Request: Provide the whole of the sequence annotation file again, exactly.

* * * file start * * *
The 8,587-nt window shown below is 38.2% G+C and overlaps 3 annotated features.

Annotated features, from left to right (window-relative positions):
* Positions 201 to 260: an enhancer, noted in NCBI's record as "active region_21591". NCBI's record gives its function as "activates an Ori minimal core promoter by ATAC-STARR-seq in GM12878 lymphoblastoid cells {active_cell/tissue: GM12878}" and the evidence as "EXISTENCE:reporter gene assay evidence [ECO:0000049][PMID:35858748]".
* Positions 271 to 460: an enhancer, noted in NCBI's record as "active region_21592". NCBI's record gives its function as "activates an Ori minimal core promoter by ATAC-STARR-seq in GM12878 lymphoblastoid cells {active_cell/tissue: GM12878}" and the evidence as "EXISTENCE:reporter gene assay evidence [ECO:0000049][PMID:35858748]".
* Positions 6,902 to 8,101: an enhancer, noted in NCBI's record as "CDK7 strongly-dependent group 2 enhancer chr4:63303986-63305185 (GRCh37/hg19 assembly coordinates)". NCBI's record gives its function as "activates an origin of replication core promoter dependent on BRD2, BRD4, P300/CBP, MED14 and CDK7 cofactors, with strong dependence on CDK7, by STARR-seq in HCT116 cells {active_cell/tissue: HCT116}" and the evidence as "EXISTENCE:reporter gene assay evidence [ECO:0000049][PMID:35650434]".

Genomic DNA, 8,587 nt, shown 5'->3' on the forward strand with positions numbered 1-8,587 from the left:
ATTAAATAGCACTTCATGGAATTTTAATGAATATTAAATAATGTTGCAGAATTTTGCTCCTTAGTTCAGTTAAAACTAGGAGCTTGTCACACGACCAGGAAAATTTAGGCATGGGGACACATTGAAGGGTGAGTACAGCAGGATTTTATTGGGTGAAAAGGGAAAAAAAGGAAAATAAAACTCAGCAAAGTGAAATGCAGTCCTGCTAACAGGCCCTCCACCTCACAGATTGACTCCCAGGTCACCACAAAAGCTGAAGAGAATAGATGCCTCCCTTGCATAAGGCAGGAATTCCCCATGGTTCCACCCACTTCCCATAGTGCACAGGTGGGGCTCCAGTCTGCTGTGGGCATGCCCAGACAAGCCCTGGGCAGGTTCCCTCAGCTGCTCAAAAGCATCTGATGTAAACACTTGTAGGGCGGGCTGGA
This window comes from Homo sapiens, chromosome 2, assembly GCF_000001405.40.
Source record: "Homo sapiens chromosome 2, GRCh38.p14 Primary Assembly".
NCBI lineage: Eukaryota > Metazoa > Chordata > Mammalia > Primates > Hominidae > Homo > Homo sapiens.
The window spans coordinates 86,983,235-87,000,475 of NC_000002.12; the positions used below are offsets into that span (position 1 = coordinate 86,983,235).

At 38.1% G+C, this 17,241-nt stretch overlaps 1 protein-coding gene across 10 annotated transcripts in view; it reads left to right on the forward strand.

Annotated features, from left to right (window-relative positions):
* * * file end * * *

The 8,587-nt window shown below is 38.2% G+C and overlaps 3 annotated features.

Annotated features, from left to right (window-relative positions):
* Positions 201 to 260: an enhancer, noted in NCBI's record as "active region_21591". NCBI's record gives its function as "activates an Ori minimal core promoter by ATAC-STARR-seq in GM12878 lymphoblastoid cells {active_cell/tissue: GM12878}" and the evidence as "EXISTENCE:reporter gene assay evidence [ECO:0000049][PMID:35858748]".
* Positions 271 to 460: an enhancer, noted in NCBI's record as "active region_21592". NCBI's record gives its function as "activates an Ori minimal core promoter by ATAC-STARR-seq in GM12878 lymphoblastoid cells {active_cell/tissue: GM12878}" and the evidence as "EXISTENCE:reporter gene assay evidence [ECO:0000049][PMID:35858748]".
* Positions 6,902 to 8,101: an enhancer, noted in NCBI's record as "CDK7 strongly-dependent group 2 enhancer chr4:63303986-63305185 (GRCh37/hg19 assembly coordinates)". NCBI's record gives its function as "activates an origin of replication core promoter dependent on BRD2, BRD4, P300/CBP, MED14 and CDK7 cofactors, with strong dependence on CDK7, by STARR-seq in HCT116 cells {active_cell/tissue: HCT116}" and the evidence as "EXISTENCE:reporter gene assay evidence [ECO:0000049][PMID:35650434]".

Genomic DNA, 8,587 nt, shown 5'->3' on the forward strand with positions numbered 1-8,587 from the left:
ATTAAATAGCACTTCATGGAATTTTAATGAATATTAAATAATGTTGCAGAATTTTGCTCCTTAGTTCAGTTAAAACTAGGAGCTTGTCACACGACCAGGAAAATTTAGGCATGGGGACACATTGAAGGGTGAGTACAGCAGGATTTTATTGGGTGAAAAGGGAAAAAAAGGAAAATAAAACTCAGCAAAGTGAAATGCAGTCCTGCTAACAGGCCCTCCACCTCACAGATTGACTCCCAGGTCACCACAAAAGCTGAAGAGAATAGATGCCTCCCTTGCATAAGGCAGGAATTCCCCATGGTTCCACCCACTTCCCATAGTGCACAGGTGGGGCTCCAGTCTGCTGTGGGCATGCCCAGACAAGCCCTGGGCAGGTTCCCTCAGCTGCTCAAAAGCATCTGATGTAAACACTTGTAGGGCGGGCTGGA
This window comes from Homo sapiens, chromosome 2, assembly GCF_000001405.40.
Source record: "Homo sapiens chromosome 2, GRCh38.p14 Primary Assembly".
NCBI lineage: Eukaryota > Metazoa > Chordata > Mammalia > Primates > Hominidae > Homo > Homo sapiens.
The window spans coordinates 86,983,235-87,000,475 of NC_000002.12; the positions used below are offsets into that span (position 1 = coordinate 86,983,235).

At 38.1% G+C, this 17,241-nt stretch overlaps 1 protein-coding gene across 10 annotated transcripts in view; it reads left to right on the forward strand.

Annotated features, from left to right (window-relative positions):